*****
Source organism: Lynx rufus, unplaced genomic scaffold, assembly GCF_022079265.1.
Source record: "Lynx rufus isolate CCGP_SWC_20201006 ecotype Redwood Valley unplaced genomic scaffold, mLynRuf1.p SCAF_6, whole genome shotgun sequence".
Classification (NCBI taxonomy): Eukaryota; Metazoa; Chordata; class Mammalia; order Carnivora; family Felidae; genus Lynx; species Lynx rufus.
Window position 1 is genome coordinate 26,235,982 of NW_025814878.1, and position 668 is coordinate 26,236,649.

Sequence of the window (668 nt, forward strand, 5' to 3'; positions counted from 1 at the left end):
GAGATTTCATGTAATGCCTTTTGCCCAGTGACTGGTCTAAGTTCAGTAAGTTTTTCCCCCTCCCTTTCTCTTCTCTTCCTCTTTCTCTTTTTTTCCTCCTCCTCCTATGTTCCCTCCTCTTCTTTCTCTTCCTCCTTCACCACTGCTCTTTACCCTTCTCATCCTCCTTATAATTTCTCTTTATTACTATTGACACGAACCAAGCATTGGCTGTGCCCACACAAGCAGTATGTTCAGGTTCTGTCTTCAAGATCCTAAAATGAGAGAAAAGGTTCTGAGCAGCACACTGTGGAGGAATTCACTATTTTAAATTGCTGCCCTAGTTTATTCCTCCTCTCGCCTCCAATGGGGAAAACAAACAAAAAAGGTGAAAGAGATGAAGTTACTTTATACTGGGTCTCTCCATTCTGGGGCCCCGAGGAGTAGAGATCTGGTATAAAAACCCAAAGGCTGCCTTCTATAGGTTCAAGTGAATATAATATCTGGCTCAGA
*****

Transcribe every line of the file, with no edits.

Source organism: Lynx rufus, unplaced genomic scaffold, assembly GCF_022079265.1.
Source record: "Lynx rufus isolate CCGP_SWC_20201006 ecotype Redwood Valley unplaced genomic scaffold, mLynRuf1.p SCAF_6, whole genome shotgun sequence".
Classification (NCBI taxonomy): Eukaryota; Metazoa; Chordata; class Mammalia; order Carnivora; family Felidae; genus Lynx; species Lynx rufus.
Window position 1 is genome coordinate 26,235,982 of NW_025814878.1, and position 668 is coordinate 26,236,649.

Sequence of the window (668 nt, forward strand, 5' to 3'; positions counted from 1 at the left end):
GAGATTTCATGTAATGCCTTTTGCCCAGTGACTGGTCTAAGTTCAGTAAGTTTTTCCCCCTCCCTTTCTCTTCTCTTCCTCTTTCTCTTTTTTTCCTCCTCCTCCTATGTTCCCTCCTCTTCTTTCTCTTCCTCCTTCACCACTGCTCTTTACCCTTCTCATCCTCCTTATAATTTCTCTTTATTACTATTGACACGAACCAAGCATTGGCTGTGCCCACACAAGCAGTATGTTCAGGTTCTGTCTTCAAGATCCTAAAATGAGAGAAAAGGTTCTGAGCAGCACACTGTGGAGGAATTCACTATTTTAAATTGCTGCCCTAGTTTATTCCTCCTCTCGCCTCCAATGGGGAAAACAAACAAAAAAGGTGAAAGAGATGAAGTTACTTTATACTGGGTCTCTCCATTCTGGGGCCCCGAGGAGTAGAGATCTGGTATAAAAACCCAAAGGCTGCCTTCTATAGGTTCAAGTGAATATAATATCTGGCTCAGA